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Inspectioneering Journal

Best Practices of Maintenance Planning & Scheduling

By Matt Midas at GenesisSolutions. This article appears in the March/April 2015 issue of Inspectioneering Journal

Introduction

As an engineer, I have always prided myself on being able to fix things and “keep the plant running.”  In my earlier days, I thought it was fantastic to get the recognition I did for fixing things.  I never considered it to be reactive. Heck, I did not even know what that meant. With the advancements in today’s technology and improvements to Enterprise Asset Management (EAM) systems and Computerized Maintenance Management Systems (CMMS), if we deploy them properly and in line with best practices, it is possible to reach previously unreachable levels of efficiency, data quality, and meaningful reports. If your organization is in a reactive state of maintenance (see the Maintenance Maturity Continuum below), all the things that need to be done to fix and repair assets need to  be documented in the form of a job plan so that it can be used the next time that work needs to be done.  Accurate and complete job plans enable planners to be more efficient at what they do.  If your organization is in a predictive or reliability-based state of maintenance, congratulate yourselves and read on, as you may discover new areas of opportunity.

Unfortunately, many organizations still do not have fully developed and implemented planning and scheduling programs. Work still gets done, but at what cost to the organization? Without a properly developed and defined planning and scheduling function, maintenance inherently operates in a more reactive mode. Why? Without proper planning and scheduling, work quality, equipment/asset uptime, and maintenance productivity will not be at their maximum levels. This is due to excessive non-value time added during the job and between jobs. Additionally, planners are not able to effectively plan for the number of technicians that are assigned to them. Overall maintenance costs also increase due to the acquisition and storage of unnecessary spare parts, and up to 10% of the energy being consumed is wasted by poorly maintained equipment.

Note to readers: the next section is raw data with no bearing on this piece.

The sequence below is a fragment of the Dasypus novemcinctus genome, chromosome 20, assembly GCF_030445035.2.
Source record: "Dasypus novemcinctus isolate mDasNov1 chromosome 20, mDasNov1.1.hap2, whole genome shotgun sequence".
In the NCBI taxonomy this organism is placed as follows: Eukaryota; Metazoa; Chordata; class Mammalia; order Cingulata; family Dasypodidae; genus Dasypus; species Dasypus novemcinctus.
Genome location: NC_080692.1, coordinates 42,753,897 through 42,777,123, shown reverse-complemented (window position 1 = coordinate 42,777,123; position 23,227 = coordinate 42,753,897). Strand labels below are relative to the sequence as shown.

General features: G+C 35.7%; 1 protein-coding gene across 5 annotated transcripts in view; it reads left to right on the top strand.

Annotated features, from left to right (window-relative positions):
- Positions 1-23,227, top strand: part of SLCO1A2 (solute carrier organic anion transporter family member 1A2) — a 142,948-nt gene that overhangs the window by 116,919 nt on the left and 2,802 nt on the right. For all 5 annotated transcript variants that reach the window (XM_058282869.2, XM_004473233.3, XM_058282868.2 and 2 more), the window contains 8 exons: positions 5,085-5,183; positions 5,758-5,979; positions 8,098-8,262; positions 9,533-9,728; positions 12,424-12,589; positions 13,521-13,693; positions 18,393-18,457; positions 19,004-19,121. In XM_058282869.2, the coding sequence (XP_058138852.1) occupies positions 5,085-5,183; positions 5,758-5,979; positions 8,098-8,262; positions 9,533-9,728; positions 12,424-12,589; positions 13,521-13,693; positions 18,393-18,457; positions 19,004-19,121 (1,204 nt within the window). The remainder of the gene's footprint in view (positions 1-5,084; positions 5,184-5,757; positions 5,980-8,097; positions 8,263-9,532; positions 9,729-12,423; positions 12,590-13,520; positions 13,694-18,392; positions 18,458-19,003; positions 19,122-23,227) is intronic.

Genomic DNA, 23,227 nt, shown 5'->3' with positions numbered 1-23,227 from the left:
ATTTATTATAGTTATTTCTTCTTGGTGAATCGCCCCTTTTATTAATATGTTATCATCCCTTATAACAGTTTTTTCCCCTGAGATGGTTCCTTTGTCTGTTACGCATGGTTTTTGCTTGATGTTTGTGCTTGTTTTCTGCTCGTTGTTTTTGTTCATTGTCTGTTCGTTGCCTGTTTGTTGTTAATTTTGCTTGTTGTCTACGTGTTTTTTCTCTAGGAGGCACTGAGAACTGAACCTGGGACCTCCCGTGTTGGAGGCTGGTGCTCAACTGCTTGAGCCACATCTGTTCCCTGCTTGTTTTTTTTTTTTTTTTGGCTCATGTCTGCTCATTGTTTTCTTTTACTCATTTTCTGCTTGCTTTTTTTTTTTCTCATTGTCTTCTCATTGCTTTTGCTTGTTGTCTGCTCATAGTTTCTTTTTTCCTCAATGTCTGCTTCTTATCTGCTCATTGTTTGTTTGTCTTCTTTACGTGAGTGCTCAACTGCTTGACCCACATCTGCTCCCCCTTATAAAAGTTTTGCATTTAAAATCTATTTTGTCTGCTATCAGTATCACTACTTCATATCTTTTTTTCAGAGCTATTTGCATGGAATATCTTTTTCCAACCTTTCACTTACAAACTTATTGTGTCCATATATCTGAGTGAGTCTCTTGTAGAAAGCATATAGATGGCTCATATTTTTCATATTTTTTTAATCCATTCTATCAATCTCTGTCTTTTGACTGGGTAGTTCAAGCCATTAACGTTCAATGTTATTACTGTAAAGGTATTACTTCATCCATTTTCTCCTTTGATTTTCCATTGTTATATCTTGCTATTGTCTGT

Figure 1. Maintenance Maturity ContinuumFigure 1. Maintenance Maturity Continuum

Benefits of Planning & Scheduling

Instead of talking about what proper planning and scheduling is, I would like to set the stage for why you want proper planning and scheduling as a key initiative within your organization. Let’s consider several areas where waste occurs and what this waste could mean for an organization. Without planning and scheduling, the wrench-on time for a company is on average only 35%. That means that for every technician working an 8-hour day, only 2.8 hours of actual work on assets is done. Of the remaining 65% of the time, the breakdown is as follows:

  • 5% goes towards receiving instructions
  • 12% goes towards obtaining tools and materials
  • 15% goes towards travel time to and from the job
  • 8% goes towards coordination delays
  • 5% goes towards idleness at the job site
  • 5% goes towards late starts and early quits
  • 10% goes towards authorized breaks
  • 5% goes towards excess personal time

With the addition of proper maintenance planning and scheduling, a company is able to increase the wrench-on time from 35% to 65%. At this level of efficiency, a technician working an 8-hour day will complete 5.2 hours of actual work. With 65% of the engineer’s time being used efficiently, only 35% of their time is wasted.

At this point, you might be asking yourself: “So what? Why should I invest time and effort in establishing a proper planning and scheduling function?” The simplest answer would be because it will allow your facility to move away from a reactive state of maintenance and improve overall work force efficiency.

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